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Archive of entries posted on August 2010

Final Hill and Home

Ardmaleish Point & Toward Point

Ardmaleish Point & Toward Point

The last island to be visited was Bute. Arctica anchored close to Ardmaleish Point at the foot of Windy Hill, the highest spot on Bute, but a mere 900 ft. It gave a good short outing on a fabulous day with none of the lower ground problems experienced on the Arran Marilyns – thick bracken, tangled brambles, acres of conifer forest, deep tussocks and dense heather. And after all that the higher ground is particularly boggy! Its just as well the main Arran hills are not so hard of access. The last night of the trip was spent at the Holy Loch Marina, much improved and extended over the few years since the last visit. The morning was spent taking off sails, removing boom, kicker and running rigging, slacking off standing rigging and generally preparing for lift-out before motoring the final stretch up river to Dumbarton. Within an hour of arrival the mast was off and Arctica was chocked up ashore. Suddenly it was all over for another season, but we had visited 54 anchorages and climbed 52 Marilyns.

O Skipper Where Art Thou?

Janice had come all the way from London and wanted to see the skipper. We found Arctica and her tender but couldn’t find the skipper who was on the hill without his phone! The Pierhead Tavern provided the best view of the route to the dinghy so we just had some scampi while we waited. Because we were very concerned about the skipper’s well-being, Janice felt that a bottle of delicious Sauvignon Blanc would help us to keep calm. When he eventually appeared, we bought him a pint shandy to revive him – he didn’t have any money! Just as well we were there…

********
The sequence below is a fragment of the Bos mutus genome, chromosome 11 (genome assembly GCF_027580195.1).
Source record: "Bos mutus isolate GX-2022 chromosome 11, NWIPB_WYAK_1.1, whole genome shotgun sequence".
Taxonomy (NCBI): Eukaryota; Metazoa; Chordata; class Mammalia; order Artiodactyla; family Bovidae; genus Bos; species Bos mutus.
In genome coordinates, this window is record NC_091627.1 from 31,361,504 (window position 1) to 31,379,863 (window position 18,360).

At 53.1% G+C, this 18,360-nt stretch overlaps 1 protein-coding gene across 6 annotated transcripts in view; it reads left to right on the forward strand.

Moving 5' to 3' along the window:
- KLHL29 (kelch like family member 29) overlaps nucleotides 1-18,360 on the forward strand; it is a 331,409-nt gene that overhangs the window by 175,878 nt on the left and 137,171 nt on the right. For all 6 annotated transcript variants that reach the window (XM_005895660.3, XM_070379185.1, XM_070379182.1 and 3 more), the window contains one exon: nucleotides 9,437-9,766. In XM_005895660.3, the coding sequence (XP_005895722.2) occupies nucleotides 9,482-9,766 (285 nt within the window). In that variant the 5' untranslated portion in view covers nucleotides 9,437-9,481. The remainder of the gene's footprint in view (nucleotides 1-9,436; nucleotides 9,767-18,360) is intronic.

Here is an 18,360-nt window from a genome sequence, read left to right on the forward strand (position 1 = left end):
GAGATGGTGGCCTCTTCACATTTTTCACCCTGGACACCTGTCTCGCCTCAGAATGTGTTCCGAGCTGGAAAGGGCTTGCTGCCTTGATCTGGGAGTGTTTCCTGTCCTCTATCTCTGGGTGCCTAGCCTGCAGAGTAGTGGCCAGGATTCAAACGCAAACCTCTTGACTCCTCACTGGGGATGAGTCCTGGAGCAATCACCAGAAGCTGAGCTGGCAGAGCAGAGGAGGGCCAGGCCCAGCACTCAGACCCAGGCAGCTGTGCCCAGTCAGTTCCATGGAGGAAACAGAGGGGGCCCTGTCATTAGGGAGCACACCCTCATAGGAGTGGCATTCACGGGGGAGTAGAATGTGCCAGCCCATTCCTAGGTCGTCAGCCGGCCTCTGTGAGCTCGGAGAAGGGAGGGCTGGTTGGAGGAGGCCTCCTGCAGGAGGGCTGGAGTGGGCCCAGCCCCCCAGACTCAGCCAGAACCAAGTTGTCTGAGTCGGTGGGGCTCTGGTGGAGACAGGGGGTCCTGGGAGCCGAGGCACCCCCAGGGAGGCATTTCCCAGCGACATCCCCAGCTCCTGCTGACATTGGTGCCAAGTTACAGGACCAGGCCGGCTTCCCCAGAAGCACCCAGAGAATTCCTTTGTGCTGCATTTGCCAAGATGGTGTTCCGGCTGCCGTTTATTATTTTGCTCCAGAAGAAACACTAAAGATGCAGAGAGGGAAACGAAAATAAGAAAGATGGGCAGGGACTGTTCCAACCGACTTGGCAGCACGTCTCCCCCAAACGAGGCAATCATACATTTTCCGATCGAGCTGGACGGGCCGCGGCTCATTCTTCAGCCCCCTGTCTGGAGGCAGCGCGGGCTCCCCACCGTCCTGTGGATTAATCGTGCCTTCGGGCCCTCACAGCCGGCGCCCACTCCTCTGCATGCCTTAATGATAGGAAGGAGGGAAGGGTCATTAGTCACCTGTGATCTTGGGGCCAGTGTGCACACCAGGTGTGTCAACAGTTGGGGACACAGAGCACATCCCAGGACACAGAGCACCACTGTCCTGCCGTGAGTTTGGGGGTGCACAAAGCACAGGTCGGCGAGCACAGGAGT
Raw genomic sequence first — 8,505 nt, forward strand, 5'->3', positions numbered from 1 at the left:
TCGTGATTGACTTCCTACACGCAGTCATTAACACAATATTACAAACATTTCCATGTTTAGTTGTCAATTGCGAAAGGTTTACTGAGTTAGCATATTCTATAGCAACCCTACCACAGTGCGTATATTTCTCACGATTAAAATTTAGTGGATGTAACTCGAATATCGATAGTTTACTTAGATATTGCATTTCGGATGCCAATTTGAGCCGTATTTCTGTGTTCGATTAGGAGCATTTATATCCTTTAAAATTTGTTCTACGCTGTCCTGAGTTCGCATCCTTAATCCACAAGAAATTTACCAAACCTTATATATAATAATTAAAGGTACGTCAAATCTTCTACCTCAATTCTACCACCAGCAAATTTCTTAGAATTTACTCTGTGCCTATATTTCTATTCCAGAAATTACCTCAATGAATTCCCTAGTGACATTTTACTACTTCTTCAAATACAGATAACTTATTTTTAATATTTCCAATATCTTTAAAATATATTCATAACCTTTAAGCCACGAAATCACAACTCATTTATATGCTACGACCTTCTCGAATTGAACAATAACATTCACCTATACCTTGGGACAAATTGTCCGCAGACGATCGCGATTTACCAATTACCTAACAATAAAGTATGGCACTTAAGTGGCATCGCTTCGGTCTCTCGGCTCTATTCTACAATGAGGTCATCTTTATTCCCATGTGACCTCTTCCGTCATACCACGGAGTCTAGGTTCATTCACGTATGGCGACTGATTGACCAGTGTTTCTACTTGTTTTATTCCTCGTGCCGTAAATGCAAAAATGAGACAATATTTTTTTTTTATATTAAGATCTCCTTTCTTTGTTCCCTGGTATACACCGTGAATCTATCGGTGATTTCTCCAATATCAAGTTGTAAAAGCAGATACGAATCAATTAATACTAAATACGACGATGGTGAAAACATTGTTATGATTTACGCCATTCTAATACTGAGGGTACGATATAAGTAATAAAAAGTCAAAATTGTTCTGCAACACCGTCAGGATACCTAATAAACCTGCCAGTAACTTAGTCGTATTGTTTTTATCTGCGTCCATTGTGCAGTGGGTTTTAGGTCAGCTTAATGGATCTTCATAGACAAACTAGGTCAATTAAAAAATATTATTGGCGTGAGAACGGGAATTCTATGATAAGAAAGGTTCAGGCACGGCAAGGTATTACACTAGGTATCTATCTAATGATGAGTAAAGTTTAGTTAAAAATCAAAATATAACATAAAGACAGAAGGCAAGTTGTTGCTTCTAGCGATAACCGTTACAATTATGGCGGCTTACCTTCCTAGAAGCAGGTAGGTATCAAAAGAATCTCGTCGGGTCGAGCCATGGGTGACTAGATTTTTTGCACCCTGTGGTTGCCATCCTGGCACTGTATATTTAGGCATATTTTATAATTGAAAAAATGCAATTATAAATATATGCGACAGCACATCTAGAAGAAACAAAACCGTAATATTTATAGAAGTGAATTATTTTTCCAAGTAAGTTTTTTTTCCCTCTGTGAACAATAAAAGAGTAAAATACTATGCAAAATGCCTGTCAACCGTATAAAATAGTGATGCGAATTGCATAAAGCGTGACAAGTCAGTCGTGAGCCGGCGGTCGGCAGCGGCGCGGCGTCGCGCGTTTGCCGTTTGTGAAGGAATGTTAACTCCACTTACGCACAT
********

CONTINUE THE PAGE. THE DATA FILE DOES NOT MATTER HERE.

Damsels in Distress – Snakes Alive!!

Ailsa Craig from Mullach Mor, Holy Isle

Ailsa Craig from Mullach Mor, Holy Isle

Adder

Adder

Anchoring off the Holy Isle, Arran the Skipper climbed Mullach Mor, its fine little peak. Views from the summit are excellent, with Ailsa Craig prominent to the south. A mooring in Lamlash Bay gave good shelter from strong north-westerlies over the next couple of days. Returning from an exhausting nine hour day on the hill and roads, the Skipper was amazed to find the Mate and Janice waiting at the pierhead. They had made a day trip to Arran, and managed to while away a few hours eating and drinking in the pub until the Skipper’s late-ish return. They had to leave soon after for the ferry back from Brodick, but were back a few hours later having just missed the last ferry – through a combination of a bus not turning up and the ferry leaving early. However, they spent a comfortable night aboard and caught the Sunday morning ferry instead. Adders are rarely seen – the vibrations from approaching footsteps send them slithering for cover – but this one was captured on camera. It is one of only half a dozen sightings over many hundreds of outings on the hills.

Jura & Islay

Ardbeg Distillery, Islay

Ardbeg Distillery, Islay